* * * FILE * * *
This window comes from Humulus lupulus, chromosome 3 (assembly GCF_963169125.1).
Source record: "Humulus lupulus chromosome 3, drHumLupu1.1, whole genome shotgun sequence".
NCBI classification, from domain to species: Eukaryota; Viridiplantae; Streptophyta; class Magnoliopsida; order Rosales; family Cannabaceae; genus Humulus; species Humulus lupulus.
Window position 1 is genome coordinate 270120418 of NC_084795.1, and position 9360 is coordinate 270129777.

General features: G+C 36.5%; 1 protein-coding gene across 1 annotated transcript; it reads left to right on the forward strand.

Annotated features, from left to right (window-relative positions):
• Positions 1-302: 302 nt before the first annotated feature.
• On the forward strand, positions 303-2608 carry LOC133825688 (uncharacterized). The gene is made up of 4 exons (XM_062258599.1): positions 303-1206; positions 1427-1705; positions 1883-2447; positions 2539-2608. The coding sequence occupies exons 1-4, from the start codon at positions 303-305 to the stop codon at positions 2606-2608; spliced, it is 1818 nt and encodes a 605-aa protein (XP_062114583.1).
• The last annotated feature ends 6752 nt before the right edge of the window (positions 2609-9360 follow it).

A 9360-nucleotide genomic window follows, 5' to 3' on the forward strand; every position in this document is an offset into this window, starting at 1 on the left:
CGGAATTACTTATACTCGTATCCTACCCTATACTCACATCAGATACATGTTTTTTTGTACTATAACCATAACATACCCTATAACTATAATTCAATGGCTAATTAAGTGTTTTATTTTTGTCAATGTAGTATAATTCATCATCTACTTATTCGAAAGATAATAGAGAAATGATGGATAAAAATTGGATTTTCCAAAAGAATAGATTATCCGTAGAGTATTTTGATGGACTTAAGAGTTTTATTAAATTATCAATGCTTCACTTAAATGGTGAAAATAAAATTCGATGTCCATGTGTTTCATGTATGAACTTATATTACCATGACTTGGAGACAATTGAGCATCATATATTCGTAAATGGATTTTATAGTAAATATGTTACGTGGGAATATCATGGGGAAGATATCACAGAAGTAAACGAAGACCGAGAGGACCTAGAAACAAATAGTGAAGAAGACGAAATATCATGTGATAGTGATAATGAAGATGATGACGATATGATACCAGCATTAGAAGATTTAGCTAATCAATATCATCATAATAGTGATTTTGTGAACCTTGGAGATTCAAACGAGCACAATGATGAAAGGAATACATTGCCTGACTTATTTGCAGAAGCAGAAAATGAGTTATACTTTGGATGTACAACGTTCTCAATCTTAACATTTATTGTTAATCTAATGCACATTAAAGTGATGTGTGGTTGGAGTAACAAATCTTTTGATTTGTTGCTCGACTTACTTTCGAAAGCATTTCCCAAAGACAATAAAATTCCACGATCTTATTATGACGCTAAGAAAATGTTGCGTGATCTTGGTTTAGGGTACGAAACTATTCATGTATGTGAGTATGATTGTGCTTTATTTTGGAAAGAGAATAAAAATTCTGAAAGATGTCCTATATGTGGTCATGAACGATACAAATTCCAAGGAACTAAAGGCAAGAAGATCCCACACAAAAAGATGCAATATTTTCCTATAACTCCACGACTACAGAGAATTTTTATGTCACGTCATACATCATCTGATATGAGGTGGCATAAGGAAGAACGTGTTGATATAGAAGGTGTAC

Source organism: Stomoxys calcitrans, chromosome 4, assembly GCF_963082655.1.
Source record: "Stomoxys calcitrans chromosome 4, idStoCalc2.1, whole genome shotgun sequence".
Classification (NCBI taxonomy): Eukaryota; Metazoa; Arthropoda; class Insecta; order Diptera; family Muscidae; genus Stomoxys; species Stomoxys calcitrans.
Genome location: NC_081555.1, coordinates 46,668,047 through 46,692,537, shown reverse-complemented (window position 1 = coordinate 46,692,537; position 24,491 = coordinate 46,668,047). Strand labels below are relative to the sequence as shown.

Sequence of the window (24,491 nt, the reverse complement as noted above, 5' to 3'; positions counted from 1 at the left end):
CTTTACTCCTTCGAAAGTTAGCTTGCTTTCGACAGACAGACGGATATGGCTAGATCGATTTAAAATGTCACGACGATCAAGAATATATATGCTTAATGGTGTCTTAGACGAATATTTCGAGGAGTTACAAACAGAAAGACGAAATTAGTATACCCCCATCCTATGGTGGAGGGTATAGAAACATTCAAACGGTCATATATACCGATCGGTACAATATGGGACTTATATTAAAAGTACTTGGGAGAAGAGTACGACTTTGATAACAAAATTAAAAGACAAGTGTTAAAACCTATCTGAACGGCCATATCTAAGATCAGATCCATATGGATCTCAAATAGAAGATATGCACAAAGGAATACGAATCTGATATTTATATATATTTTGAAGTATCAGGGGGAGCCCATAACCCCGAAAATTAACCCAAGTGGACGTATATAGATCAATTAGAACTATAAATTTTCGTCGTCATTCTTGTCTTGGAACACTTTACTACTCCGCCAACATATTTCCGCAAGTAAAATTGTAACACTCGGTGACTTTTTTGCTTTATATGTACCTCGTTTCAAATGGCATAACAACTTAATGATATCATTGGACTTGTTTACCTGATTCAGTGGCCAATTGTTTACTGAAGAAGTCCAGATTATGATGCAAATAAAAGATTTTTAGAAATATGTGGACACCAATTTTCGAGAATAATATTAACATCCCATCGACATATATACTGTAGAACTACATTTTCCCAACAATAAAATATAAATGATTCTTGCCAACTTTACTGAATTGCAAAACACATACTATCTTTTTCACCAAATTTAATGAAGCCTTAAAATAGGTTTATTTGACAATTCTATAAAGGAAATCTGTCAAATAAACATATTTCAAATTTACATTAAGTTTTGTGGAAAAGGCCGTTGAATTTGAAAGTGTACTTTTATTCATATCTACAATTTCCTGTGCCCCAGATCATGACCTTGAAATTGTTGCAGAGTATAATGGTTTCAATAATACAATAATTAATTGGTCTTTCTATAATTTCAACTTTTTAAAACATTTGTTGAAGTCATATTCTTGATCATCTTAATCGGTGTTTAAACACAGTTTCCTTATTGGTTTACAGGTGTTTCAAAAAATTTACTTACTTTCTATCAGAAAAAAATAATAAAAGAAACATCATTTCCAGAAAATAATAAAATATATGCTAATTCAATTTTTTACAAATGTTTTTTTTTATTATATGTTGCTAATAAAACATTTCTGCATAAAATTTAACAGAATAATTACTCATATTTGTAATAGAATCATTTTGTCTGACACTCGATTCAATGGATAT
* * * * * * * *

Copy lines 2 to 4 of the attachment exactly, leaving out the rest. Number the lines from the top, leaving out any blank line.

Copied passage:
Source record: "Humulus lupulus chromosome 3, drHumLupu1.1, whole genome shotgun sequence".
NCBI classification, from domain to species: Eukaryota; Viridiplantae; Streptophyta; class Magnoliopsida; order Rosales; family Cannabaceae; genus Humulus; species Humulus lupulus.
Window position 1 is genome coordinate 270120418 of NC_084795.1, and position 9360 is coordinate 270129777.